ITI Vice President for Global Privacy Policy and General Counsel Yael Weinman echoed that sentiment. “We applaud that this report points to ECPA reform as a priority,” he said. “Reform is critical to address the concerns that Americans have about law enforcement having access to their online information. ITI will continue to advocate that this statute be updated to require law enforcement to obtain a warrant, without carve outs, to gain access to online content.”

4. A NEW ERA OF CUSTOMIZED LEARNING
While privacy safeguards were foundational in education, and especially with children, authors duly noted that big data could spell substantial breakthroughs in learning in future years. The ability to process and analyze large volumes of student data, they said, would lead to an increase in personalized teaching methods through network-enabled devices. This personalized learning experience will be seen at all levels of learning. Big data education is expected to be supported by the president’s ConnectED initiative, which will connect 99 percent of U.S. students to high-speed broadband and wireless internet within five years.

5. PREDICTIVE ANALYTICS IS NOT THE BE ALL, END ALL
The study advised that though predictive analytics is a valuable resource, it should not be a sole determinant to prove guilt; it must respect all rights and freedoms of citizens. As an essential requisite,  authors said big data analysis conducted by law enforcement should be isolated to criminal investigations and protect individual privacy and civil liberties — a task to require careful monitoring.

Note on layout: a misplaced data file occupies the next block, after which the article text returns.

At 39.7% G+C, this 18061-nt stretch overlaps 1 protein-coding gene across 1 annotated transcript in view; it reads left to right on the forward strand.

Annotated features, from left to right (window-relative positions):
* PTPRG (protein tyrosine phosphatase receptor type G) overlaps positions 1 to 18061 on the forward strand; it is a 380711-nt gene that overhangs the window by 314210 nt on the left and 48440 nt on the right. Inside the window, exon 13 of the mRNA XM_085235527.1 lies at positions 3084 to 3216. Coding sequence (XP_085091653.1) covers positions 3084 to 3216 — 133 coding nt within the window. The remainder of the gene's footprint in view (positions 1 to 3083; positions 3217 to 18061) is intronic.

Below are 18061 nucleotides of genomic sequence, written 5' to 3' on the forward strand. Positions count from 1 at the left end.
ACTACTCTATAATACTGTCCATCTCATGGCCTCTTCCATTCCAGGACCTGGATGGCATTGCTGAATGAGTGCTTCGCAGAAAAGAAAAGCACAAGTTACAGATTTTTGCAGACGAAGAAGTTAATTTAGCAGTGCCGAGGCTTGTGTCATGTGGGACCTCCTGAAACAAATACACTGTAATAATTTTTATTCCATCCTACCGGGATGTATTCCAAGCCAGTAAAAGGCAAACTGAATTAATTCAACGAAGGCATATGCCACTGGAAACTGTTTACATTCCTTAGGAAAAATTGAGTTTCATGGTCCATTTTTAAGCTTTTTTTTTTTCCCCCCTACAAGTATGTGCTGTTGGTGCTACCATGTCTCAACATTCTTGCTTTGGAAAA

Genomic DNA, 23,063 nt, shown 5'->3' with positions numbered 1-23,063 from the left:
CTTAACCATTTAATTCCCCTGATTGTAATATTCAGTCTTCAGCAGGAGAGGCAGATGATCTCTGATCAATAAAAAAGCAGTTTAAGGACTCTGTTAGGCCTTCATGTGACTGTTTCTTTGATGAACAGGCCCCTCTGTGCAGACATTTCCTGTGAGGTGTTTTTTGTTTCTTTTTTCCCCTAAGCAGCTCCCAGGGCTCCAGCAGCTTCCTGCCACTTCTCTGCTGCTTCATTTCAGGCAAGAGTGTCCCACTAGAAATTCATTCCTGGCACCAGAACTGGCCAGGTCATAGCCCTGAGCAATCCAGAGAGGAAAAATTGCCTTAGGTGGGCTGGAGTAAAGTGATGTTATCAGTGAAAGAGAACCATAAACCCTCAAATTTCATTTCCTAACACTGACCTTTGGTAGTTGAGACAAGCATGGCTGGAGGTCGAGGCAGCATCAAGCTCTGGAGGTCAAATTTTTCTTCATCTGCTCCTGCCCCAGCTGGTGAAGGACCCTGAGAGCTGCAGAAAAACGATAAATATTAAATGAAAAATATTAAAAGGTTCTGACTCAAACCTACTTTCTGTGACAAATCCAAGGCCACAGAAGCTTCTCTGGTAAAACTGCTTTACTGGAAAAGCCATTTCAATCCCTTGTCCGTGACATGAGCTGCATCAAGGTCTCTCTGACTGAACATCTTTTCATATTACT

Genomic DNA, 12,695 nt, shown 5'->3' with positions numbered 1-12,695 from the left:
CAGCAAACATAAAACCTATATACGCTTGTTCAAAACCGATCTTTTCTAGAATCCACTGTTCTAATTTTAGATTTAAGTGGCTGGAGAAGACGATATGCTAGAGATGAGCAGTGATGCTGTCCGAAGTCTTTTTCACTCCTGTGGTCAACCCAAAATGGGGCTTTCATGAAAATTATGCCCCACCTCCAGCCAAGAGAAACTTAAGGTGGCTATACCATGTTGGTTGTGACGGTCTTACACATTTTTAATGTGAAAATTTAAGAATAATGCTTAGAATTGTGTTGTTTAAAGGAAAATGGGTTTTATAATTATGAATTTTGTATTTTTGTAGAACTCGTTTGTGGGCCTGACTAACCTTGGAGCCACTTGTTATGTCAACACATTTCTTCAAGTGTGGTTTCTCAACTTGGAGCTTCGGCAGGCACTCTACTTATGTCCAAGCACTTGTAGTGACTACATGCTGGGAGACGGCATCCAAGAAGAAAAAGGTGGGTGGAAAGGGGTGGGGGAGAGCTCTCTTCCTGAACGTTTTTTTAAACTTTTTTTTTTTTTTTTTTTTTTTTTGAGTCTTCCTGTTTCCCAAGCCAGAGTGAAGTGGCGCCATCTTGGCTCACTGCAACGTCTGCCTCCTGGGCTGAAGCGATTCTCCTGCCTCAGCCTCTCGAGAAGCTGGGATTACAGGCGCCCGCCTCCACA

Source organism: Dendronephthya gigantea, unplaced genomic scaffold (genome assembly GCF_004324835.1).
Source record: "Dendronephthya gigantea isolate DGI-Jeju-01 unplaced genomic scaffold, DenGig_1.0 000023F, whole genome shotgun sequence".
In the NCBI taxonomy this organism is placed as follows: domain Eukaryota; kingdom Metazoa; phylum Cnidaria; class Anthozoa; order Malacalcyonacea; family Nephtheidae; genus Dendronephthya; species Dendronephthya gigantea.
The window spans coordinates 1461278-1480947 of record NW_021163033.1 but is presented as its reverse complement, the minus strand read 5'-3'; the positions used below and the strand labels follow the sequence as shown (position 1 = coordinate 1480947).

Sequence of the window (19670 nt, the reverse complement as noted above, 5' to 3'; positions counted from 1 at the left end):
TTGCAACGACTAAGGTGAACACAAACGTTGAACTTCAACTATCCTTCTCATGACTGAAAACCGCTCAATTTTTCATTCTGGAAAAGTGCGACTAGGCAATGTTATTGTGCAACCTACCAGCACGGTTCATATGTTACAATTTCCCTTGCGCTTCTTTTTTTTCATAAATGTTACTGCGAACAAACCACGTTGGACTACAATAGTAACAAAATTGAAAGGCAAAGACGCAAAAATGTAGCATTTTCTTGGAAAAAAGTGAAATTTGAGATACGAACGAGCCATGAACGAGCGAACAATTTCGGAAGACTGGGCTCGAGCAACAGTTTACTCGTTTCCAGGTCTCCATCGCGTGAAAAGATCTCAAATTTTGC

“To prevent chilling effects to Constitutional rights of free speech and association, the public must be aware of the existence, operation and efficacy of such programs,” authors stated.

6. BIG DATA IS THE NEW NATIONAL RESOURCE
Similar to the way land wilderness was gradually acknowledged as a national resource, the report labeled the rise of big data as a national resource. As such, it was urged that data, like any other significant resource, should be protected through secure storage while simultaneously made readily available to the public, as it is deployed for economic prosperity and social good. As an application of this mindset, open data initiatives to release valuable data sets was encouraged. Data.gov, the national repository of federal data tools and resources, was highlighted as a vehicle to preserve and utilize big data.

7. BIG DATA REQUIRES INVESTMENT, RESOURCES
As the saying goes, you get something for something and nothing for nothing. This notion holds true for big data just like anything else, the report said. Departments and agencies were recommended to match data to resources in terms of staff, internal education efforts and financial investment. The Obama administration was told it should lead an effort to identify areas where big data analytics can provide the greatest impact to benefit Americans, and to encourage data scientists to develop social, ethical and policy knowledge. Areas where that showed promise for research included an investigation of data sources, de-identification and encryption, and data tools that can be used by consumers.